Here in Pennsyltucky local politics boil on the front burner. Folks here proudly wear the American flag, agree on everything wrong with the State and Federal government, and then use political officials and public meetings to tenderize and roast their neighbors. We celebrate a rich history, dating back to the original European settlers, of in-your-face politics, behind-your-back planning, and stab-you-in-the-eye at the most perfect moment in front of the gossip hounds that will surely proclaim your demise to everyone they know. This isn't for the weak-of-mind or faint-of-heart. If you can't handle the heat, get out of the dutch oven.
I was young and had just been hired by an elected Board of Supervisors to help out with their zoning. Their officer, Frank Selense had broken his hip when he was pushed over a wall by an angry property owner named Robert Depue Jr. Frank had refused to issue a permit for a wall DePue had already built without permits. Perhaps there was a way to resolve the issue without lawyers and Hearings, Perhaps in California, I don't really know. But not in Pennsyltucky. In this state, we go to war. Zoning officer Frank Selense was bound and determined to make Robert Depue's life miserable.
According to Ruth May, our local historian on all matters having to do with local families- the zoning officer's Great Uncle Bill (on his father's side) had impregnated DePue's Great Aunt Ada (on his mother's side). She was fifteen years old at the time. There was a shotgun wedding and later a nasty divorce and custody battle. All of this occurred before Mr. Depue and Mr.Selense were born. But the seeds had been sown and the two families have been feuding ever since.
Robert told Frank that the township could kiss his farmer butt before he would ever get a permit for a wall. Frank pulled out a citation book and threatened to fine Robert a thousand dollars. Robert told Frank where to stick that citation. Frank told Robert to take a flying leap through the hole of a rolling doughnut (clearly someone in Frank's family had read Kurt Vonnegut Jr.). Robert responded by making certain that Frank the Zoning Officer took a flying leap off his illegal wall. The following week I was hired to "run things till Frank returned" and "don't piss anyone off".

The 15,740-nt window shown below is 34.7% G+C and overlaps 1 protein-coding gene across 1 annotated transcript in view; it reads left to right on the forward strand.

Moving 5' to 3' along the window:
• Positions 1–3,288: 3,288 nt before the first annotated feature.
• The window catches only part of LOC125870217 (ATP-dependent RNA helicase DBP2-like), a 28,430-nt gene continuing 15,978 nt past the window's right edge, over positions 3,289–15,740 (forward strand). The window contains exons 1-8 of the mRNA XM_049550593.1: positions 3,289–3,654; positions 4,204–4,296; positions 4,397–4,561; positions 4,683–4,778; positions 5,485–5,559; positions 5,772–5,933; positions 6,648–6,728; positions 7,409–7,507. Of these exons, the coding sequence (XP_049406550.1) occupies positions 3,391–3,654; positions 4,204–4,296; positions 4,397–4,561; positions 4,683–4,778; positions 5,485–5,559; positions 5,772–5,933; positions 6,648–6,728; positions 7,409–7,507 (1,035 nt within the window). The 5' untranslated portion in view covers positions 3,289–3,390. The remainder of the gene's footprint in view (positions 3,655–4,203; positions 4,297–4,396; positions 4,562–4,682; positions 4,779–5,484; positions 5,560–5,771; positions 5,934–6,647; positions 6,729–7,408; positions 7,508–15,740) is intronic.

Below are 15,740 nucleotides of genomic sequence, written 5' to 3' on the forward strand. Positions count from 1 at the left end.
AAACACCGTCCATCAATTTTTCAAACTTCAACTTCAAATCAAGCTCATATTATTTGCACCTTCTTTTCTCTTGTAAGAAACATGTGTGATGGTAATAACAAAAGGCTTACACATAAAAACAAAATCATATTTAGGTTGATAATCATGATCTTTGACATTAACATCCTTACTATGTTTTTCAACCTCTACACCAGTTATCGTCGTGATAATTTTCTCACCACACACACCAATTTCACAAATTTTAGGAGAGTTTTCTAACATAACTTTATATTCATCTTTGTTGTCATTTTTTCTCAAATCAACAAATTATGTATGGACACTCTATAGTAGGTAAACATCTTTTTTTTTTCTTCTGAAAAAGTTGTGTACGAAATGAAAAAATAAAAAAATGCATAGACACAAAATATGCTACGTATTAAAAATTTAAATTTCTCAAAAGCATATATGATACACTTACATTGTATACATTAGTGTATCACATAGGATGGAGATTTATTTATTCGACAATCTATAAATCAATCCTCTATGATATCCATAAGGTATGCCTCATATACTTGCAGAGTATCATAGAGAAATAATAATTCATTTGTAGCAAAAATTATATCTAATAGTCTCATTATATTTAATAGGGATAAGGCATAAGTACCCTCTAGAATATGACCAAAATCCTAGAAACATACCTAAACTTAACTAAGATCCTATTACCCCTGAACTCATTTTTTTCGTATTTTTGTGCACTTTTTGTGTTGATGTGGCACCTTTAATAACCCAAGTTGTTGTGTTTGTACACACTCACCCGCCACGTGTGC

A week or two later, one of our elected officials, Bob Branson- a tall and lanky man with a huge tuft of thick blonde hair, angrily told me that some troublemaker opened a Feed Store without any permits. I printed up a few "Stop Work Orders" and raced over to "Green's Feed and Eggs Farm Store" that was an empty barn the last time I had driven past it. The property was owned by Old man Barker, a crotchety, opinionated, argumentative farmer with an unusual gait and deep, haractersdeep pockets. I plastered the building with notices.
I went inside and I told the cashier to close the store. I told her "if Barker wants a store he will have to get permits for it", A few weeks passed by and still the store was open. I then called Barker and threatened to file charges against him in our local court. He hung up on me.
At the next township meeting, the entire room was filled with the local farmers, old man Barker, and a nice fellow from the PA Department of Agriculture. At a public meeting, in front of a packed room, I was schooled on a small, arcane section of the state zoning law, a section that was added a few years later, buried deep in a budget law. The new law read something like this: "Farm stores are legally exempt from the law and local agencies may not issue permits or deny permits for farm stores."
At the meeting, one farmer after another hounded, pounded, beat my soul and body down, while old man Barker sat in the back row and laughed out loud. The next day I drove to Greens Feed and I took down the notices, my tail hanging between my legs, I also bought a dozen eggs. They were the best eggs I have ever eaten,
Welcome to Diffle County, friends.
All characters are fictional and not intended to be confused with real people anywhere in the world.